Nikon D600 Review


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“Webb Bridge with D600”
December 2012

24mm
1/80th @ f/10.0
ISO 100
NIKON D600



Nikon D600 Review
Professional image quality in a budget package. In many ways the D600 is better than the D800, it's the camera a lot of Nikon owners have been waiting for.



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Depending on your thirst for pixels the D600 may prove better value for buyers than the bigger D800, with a massive 24MP of full frame detail in a modest sized body. This is a professional grade sensor wrapped in a very compact consumer-focused body. You lose a few bells and whistles compared to Nikon's bigger D800 but the price point is attractive and the results are superb.

This model will be compelling for photographers who have enjoyed the DX format but want to access the wider range of lenses and higher image quality offered on the FX models. You can still use the DX lenses because the D600 will crop the image accordingly, delivering a reduction in pixels but with identical image quality and performance as the DX format.

24MP is a lot of data, especially with the current generation of sensors from Nikon that are delivering exceptional ISO performance and superior dynamic range. There's more than enough pixels on the D600 to make the most of Nikon's best lenses, and a simple pairing with the 24-70mm f/2.8 will produce professional images backed by a finely tuned autofocus system.

Basic specifications on the D600 will impress such as the dual SD card slots, partial construction with magnesium alloy and a shutter rated to 150,000 cycles. The delight is in the detail however as the Nikon engineers have ensured this body will work faithfully with a long line of lenses both new and old. The D600 supports the older AF lenses that have no focus motor in addition to the newer AF-S versions, plus the imaging system corrects for lens flaws in a wide range of professional and consumer models.

Distortion Control can be manually deactivated for photographers who prefer unedited pixels off the camera.

Old lenses meet new technology in the D600 with the addition of the optional Wireless Mobile Adaptor, allowing your smartphone to drive the camera or retrieve images off the cards for immediate sharing. This feature is a clear indication of Nikon's intention to target the D600 at consumers, overlooking professional networking and high speed USB. It's a wolf in sheep's clothing however as many professionals will end up taking full advantage of the low price point and rapid frame rates.

Custom user modes on the dial make the D600 excellent for photographers who work with consistent shooting setups and want to jump directly to their configuration of choice. You can for example set U1 to shallow depth of field and low ISO for portrait work, and U2 for narrow aperture with a B+W preview for urban street scenes. Once you get used to working in the customised user modes you can jump off your baseline and into the advanced manual modes when the need arises.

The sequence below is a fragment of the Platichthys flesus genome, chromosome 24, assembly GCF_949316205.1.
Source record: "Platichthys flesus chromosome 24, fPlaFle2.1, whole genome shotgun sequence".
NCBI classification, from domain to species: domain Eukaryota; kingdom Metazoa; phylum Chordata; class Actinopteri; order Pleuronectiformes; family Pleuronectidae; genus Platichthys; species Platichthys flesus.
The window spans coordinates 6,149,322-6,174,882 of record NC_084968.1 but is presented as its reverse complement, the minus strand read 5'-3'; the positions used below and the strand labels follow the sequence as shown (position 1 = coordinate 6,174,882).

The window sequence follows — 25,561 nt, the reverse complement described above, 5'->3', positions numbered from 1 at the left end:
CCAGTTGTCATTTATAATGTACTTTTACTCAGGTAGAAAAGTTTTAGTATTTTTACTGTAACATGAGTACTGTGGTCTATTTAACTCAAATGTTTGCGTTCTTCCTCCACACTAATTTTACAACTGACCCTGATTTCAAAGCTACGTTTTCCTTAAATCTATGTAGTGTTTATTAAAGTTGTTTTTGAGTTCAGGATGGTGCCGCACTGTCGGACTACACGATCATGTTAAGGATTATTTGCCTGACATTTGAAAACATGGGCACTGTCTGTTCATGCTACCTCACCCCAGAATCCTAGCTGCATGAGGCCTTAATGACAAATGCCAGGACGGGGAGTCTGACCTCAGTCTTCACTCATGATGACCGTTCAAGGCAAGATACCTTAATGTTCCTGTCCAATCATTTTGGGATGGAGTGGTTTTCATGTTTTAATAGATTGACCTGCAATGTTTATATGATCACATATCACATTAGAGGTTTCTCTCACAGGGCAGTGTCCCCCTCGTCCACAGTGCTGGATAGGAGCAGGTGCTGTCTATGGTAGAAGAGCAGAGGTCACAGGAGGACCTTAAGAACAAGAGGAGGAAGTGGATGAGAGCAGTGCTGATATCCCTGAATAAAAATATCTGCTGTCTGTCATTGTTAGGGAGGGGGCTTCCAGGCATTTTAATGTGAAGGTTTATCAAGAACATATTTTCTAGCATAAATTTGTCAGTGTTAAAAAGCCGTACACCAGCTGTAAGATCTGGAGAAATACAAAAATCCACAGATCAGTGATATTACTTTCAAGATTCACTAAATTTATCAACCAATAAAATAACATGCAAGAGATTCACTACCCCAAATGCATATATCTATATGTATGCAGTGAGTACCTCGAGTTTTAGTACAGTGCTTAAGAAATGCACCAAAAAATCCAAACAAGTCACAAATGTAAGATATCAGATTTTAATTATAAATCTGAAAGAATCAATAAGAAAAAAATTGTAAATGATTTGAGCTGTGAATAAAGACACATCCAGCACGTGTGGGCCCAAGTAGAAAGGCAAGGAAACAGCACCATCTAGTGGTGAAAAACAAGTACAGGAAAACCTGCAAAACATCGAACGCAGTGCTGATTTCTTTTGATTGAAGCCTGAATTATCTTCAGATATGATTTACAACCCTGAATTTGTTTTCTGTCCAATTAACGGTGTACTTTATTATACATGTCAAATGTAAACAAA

The inclusion of user modes on the dial is one area that makes the ergonomics of the D600 just that little bit nicer than it's big brother D800. For many Nikon owners this will be the better camera for sure, with faster frames rates and less storage hassles on the 24MP sensor. Shooting at 5.5fps with a beautifully compact body makes the D600 a practical solution for shooting on the road or on the run.

The autofocus system inside the D600 is not borrowed from the D800, but has more in common with the DX format D7000. Most notably the clustering of focus points is very narrow compared to most full frame DSLRs, because they are laid out in proportion for a DX sensor. While less than ideal for tracking wildlife across the autofocus grid most photographers wont have an issue with it, and the autofocus system is still very responsive and flexible.

What you don't get in the D600 compared to a D800 is where some Nikon owners will struggle to decide between the two models. Lack of USB3.0 speed is annoying for studio work and the removal of a few dials and buttons on the outside require close examination in case the changes will affect you significantly. This model won't qualify for Nikon Professional Services (NPS) so for professional shooters the camera is a luxury rather than a workhorse.

Feel and ergonomics of the D600 will be very familiar to D7000 users, but a bigger sensor and bigger view finder make this a unique offering in the Nikon line up. It's not so much a smaller D800, rather it's a better D7000 in every possible way.


Conclusion

This camera offers an extremely generous 24MP of rich image capturing backed by excellent performance in all areas. In the effort to keep the D600 in a different market to the bigger D800 Nikon have stripped a few useful functions that may prove annoying to serious photographers.


Please Share Your Thoughts



This feature was last updated on Sunday 03rd March 2013

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